Preventing Heat-Related Illnesses During Outdoor Education

Girl wearing a hat and sunglasses

The beautiful spring and summer weather make it easy to get outside and explore. If you live in a place where it is winter for a large part of the year, the warm weather and sunshine make it hard not to spend all of your time outside. However, as inviting as the sun is, it can be dangerous. Sunburn, heat exhaustion, and dehydration are all aspects of summer that we need to keep in the back of our minds when creating our risk management plan for outdoor exploration and adventures. Heat-related illnesses are preventable and don’t need to ruin your outdoor fun. Keep reading for tips on preventing heat-related illnesses, such as sunburns and heat exhaustion, during outdoor education.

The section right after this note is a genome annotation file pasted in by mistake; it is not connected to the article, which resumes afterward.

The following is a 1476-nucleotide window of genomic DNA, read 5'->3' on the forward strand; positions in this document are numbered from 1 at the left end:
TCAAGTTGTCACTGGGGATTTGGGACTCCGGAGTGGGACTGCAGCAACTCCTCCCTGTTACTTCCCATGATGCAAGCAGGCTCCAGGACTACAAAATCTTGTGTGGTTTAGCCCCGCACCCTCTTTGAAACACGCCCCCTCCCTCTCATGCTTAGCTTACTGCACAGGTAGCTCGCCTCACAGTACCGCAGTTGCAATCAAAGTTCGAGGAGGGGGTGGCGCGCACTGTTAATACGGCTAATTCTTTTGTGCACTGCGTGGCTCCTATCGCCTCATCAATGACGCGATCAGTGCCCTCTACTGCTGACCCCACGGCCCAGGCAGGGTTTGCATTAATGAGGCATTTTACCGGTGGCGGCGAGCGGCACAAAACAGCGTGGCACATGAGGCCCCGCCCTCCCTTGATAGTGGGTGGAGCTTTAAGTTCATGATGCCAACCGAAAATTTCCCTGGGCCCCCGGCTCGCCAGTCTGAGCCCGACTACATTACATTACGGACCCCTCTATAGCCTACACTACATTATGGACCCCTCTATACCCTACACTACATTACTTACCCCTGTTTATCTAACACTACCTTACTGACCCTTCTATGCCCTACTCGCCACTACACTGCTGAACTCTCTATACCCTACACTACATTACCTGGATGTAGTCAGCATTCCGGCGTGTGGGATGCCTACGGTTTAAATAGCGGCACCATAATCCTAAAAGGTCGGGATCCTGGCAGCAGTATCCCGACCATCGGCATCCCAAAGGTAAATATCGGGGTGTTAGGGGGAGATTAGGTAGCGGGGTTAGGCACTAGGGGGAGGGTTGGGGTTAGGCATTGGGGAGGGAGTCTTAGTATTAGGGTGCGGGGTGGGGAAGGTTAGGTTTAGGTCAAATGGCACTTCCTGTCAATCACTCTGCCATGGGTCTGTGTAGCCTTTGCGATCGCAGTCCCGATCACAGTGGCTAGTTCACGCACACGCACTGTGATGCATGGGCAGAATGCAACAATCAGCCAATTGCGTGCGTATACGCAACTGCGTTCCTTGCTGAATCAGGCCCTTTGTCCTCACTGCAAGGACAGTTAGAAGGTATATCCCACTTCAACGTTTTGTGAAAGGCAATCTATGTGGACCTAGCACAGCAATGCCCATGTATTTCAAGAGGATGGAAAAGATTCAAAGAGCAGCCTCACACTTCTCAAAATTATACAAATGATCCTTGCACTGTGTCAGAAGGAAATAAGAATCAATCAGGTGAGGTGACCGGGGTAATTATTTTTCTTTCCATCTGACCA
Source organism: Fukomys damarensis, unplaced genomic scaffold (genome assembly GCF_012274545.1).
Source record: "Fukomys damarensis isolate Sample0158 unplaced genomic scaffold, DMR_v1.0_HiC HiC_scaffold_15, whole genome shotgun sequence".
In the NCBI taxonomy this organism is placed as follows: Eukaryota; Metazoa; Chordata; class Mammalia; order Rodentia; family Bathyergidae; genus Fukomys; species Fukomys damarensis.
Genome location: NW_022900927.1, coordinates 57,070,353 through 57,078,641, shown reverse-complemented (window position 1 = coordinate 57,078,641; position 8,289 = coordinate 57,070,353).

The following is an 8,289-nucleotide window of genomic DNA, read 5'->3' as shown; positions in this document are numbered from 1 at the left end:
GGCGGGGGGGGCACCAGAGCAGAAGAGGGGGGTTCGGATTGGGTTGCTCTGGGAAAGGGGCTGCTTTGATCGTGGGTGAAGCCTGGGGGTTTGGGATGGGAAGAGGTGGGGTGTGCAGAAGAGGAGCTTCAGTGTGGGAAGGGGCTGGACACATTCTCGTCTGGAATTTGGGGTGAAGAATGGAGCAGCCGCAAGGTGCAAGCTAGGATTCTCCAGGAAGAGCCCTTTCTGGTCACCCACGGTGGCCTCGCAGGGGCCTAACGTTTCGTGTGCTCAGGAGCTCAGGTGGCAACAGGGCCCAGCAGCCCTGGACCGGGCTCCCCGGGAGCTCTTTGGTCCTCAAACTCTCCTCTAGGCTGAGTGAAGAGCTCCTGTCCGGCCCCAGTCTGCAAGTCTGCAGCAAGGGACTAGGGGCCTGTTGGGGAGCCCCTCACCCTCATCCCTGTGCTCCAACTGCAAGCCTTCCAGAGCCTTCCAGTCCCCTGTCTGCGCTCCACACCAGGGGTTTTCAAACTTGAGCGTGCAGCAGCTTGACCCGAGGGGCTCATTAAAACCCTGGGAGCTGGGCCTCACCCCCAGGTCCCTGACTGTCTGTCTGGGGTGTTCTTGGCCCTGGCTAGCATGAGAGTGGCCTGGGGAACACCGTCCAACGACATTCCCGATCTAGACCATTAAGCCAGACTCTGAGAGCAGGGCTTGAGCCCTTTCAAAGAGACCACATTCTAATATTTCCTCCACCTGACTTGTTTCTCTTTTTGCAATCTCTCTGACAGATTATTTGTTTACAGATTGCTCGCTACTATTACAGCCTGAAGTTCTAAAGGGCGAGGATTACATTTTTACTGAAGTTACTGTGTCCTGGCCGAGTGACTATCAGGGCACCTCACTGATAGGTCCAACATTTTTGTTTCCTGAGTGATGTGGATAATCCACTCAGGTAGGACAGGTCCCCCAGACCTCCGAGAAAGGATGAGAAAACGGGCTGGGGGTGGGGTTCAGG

The Basics of Heat-Related Illnesses


Sunburns occur when we don’t protect our skin from the UV rays from the sun. Sunburn results in red, painful patches of skin and sometimes even blisters. Additionally, repeated exposure to UV light and sunburn can put people at greater risk of skin cancers. UV damage can also cause skin to become wrinkly, dry, and age more quickly. You can expect your UV exposure to increase as the altitude increases. Water also reflects UV rays and can increase exposure. People who have fair skin are more prone to getting sunburns as they have less melanin in their skin for protection. However, all skin types can potentially burn if exposed to the sun for long enough.

Preventing Sunburns

There are many ways you can protect your students and your own skin from sunburns. For more info you can also read: Choosing Clothing for Spring and Summer Outdoor Education.